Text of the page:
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This is a follow-up to two questions I asked a week or so back. The upshot of those was that I was building a prototype of an AI-based application for the web, and I wondered what language(s) to use. The conclusion seemed to be that I should go for something like python and then convert any critical bits into something faster like Java or C/C++.

That sounds fine to me, but I'm wondering now whether python is really the right language to use for building a web application. Most web applications I've worked on in the past were C/C++ CGI and then php. The php I found much easier to work with as it made linking the user interface to the back-end so much easier, and also it made more logical sense to me.

I've not used python before, but what I'm basically wondering is how easy is CGI programming in python? Will I have to go back to the tedious way of doing it in C/C++ where you have to store HTML code in templates and have the CGI read them in and replace special codes with appropriate values or is it possible to have the templates be the code as with php?

I'm probably asking a deeply ignorant question here, for which I apologise, but hopefully someone will know what I'm getting at! My overall question is: is writing web applications in python a good idea, and is it as easy as it is with php?

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4 Answers 4

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"how easy is CGI programming in python?" Easier than C, that's for sure. Python is easier because -- simply -- it's an easier language to work with than C. First and foremost: no memory allocation-deallocation. Beyond that, the OO programming model is excellent.

Beyond the essential language simplicity, the Python WSGI standard is much easier to cope with than the CGI standard.

However, raw CGI is a huge pain when compared with the greatly simplified world of an all-Python framework (TurboGears, CherryPy, Django, whatever.)

The frameworks impose a lot of (necessary) structure. The out-of-the-box experience for a CGI programmer is that it's too much to learn. True. All new things are too much to learn. However, the value far exceeds the investment.

With Django, you're up and running within minutes. Seriously. startproject and you have something you can run almost immediately. You do have to design your URL's, write view functions and design page templates. All of which is work. But it's less work than CGI in C.

Django has a better architecture than PHP because the presentation templates are completely separated from the processing. This leads to some confusion (see Syntax error whenever I put python code inside a django template) when you want to use the free-and-unconstrained PHP style on the Django framework.

linking the user interface to the back-end

Python front-end (Django, for example) uses Python view functions. Those view functions can contain any Python code at all. That includes, if necessary, modules written in C and callable from Python.

That means you can compile a CLIPS module with a Python-friendly interface. It becomes something available to your Python code with the import statement.

Sometimes, however, that's ineffective because your Django pages are waiting for the CLIPS engine to finish. An alternative is to use something like a named pipe.

You have your CLIPS-based app, written entirely in C, reading from a named pipe. Your Django application, written entirely in Python, writes to that named pipe. Since you've got two independent processes, you'll max out all of your cores pretty quickly like this.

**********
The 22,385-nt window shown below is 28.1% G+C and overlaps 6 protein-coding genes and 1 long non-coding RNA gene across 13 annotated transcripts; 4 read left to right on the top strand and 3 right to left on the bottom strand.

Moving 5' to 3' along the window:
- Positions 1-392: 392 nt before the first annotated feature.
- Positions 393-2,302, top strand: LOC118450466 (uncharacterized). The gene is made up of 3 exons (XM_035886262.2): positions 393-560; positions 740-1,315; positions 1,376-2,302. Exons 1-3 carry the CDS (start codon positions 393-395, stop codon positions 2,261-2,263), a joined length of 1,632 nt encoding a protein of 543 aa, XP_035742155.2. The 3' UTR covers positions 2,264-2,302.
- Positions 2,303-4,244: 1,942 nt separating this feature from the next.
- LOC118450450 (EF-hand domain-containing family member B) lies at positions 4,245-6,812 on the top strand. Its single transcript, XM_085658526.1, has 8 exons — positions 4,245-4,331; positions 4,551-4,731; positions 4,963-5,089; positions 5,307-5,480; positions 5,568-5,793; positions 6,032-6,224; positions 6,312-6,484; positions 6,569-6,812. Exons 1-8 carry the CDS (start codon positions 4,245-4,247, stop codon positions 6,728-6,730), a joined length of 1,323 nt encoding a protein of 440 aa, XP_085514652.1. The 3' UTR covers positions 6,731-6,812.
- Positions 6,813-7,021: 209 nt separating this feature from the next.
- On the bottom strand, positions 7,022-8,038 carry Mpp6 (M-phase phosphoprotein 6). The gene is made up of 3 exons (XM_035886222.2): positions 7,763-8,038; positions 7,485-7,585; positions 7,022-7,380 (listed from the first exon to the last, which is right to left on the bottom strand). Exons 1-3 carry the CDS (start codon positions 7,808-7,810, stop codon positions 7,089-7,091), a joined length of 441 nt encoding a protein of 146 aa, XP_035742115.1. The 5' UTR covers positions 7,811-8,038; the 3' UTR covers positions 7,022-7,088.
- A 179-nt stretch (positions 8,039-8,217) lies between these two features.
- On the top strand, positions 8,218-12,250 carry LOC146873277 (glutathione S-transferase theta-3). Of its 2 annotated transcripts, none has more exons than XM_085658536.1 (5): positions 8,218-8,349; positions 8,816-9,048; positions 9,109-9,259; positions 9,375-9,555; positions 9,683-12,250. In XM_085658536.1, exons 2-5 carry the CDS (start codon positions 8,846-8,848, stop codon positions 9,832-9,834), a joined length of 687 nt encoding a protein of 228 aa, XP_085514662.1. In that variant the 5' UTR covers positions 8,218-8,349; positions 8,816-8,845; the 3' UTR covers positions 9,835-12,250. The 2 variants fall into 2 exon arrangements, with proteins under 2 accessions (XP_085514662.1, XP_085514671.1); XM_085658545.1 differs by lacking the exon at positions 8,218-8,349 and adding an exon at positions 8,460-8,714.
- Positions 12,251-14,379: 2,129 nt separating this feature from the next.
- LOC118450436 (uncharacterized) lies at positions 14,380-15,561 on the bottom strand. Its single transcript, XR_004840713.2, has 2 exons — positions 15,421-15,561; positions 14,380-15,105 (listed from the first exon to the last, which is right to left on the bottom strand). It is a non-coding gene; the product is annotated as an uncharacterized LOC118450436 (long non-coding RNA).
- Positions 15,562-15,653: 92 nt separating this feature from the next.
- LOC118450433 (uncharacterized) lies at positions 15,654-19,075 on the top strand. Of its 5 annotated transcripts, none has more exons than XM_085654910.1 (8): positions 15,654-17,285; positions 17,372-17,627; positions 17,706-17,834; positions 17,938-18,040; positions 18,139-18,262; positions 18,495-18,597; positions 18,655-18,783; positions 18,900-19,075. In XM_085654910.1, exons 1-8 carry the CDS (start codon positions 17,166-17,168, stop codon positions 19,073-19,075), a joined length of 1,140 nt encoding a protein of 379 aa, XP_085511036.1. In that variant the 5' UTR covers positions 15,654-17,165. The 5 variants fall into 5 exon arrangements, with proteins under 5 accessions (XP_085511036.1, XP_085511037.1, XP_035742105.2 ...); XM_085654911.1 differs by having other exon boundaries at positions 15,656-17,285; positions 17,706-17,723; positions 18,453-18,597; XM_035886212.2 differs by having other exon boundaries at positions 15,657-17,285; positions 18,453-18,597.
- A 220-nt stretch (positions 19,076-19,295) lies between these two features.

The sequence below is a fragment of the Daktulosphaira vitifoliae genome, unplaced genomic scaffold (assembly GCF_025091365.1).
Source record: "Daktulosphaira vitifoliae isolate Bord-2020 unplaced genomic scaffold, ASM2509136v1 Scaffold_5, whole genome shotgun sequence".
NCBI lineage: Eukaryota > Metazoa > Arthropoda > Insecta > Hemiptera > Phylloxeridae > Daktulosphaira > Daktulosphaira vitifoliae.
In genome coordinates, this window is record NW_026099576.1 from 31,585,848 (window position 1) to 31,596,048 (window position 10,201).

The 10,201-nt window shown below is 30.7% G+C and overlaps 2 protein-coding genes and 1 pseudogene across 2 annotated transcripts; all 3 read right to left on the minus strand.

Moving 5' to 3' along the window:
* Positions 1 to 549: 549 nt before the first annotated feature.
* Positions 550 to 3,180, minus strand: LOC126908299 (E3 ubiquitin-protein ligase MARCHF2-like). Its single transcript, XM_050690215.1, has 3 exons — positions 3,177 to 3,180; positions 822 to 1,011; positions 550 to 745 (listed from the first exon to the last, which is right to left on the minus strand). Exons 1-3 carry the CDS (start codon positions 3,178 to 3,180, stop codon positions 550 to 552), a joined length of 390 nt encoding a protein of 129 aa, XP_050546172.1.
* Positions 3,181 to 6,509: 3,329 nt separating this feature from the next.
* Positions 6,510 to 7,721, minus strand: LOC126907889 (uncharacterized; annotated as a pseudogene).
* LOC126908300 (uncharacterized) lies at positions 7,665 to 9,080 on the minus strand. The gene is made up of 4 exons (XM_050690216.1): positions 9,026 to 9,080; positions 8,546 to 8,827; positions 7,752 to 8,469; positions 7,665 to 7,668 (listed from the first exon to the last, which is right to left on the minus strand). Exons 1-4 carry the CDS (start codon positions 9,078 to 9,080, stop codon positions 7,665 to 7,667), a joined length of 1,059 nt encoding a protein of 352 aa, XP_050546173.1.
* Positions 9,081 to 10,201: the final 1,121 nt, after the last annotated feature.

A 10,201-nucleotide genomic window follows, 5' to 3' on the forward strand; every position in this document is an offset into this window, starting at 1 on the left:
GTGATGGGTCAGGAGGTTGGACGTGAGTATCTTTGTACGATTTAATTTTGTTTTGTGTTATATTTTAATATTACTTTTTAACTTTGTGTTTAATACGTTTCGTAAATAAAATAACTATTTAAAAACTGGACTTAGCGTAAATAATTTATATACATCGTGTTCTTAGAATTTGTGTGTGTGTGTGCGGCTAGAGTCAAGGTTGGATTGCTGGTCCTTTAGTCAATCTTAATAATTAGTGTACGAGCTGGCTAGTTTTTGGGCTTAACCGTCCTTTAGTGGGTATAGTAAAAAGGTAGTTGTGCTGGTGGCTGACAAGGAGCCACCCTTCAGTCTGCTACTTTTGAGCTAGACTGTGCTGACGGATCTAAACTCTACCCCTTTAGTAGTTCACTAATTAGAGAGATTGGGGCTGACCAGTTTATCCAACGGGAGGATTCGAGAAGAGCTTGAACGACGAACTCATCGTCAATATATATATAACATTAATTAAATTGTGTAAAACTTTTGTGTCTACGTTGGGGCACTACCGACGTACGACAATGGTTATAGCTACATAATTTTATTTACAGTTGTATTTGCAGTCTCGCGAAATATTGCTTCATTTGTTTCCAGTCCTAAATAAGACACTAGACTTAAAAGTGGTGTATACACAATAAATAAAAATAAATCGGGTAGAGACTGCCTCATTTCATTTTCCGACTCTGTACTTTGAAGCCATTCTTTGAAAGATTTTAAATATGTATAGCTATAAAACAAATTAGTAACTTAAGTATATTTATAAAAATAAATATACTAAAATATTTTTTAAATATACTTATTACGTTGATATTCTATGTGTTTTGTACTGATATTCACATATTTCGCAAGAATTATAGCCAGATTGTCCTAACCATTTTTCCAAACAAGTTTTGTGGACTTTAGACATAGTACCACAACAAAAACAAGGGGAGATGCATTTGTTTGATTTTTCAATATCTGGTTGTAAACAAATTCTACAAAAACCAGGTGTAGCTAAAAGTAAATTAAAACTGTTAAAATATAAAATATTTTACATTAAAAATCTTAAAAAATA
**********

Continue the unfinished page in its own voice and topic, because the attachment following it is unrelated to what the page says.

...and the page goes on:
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Python is a good choice.

I would avoid the CGI model though - you'll pay a large penalty for the interpreter launch on each request. Most Python web frameworks support the WSGI standard and can be hooked up to servers in a myriad of ways, but most live in some sort of long-running process that the web server communicates with (via proxying, FastCGI, SCGI, etc).

Speaking of frameworks, the Python landscape is ripe with them. This is both good and bad. There are many fine options but it can be daunting to a newcomer.

If you are looking for something that comes prepackaged with web/DB/templating integration I'd suggest looking at Django, TurboGears or Pylons. If you want to have more control over the individual components, look at CherryPy, Colubrid or

As for whether or not it is as "easy as PHP", that is subjective. Usually it is encouraged to keep your templates and application logic separate in the Python web programming world, which can make your life easier. On the other hand, being able to write all of the code for a page in a PHP file is another definition of "easy".

Good luck.

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PHP is easier to bang out that first 80% of your site. The last 20 is harder and maintenance is terrible. If you take the time to do it right with PHP in the beginning (framework) it takes as much time as a Python web framework. – Sam Corder Nov 14 '08 at 21:52

I would suggest Django, but given that you ask for something "as easy as it is with php" then you must take a look at PSP (Python Server Pages). While Django is a complete framework for doing websites, PSP can be used in the same way than PHP, without any framework.

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It is easier to write web-apps in python than it's in php. Particularly because python is not a broken language.

Pick up some web framework that supports mod_wsgi or roll out your own. WSGI apps are really easy to deploy after you get a hold from doing it.

If you want templates then genshi is about the best templating engine I've found for python and you can use it however you like.

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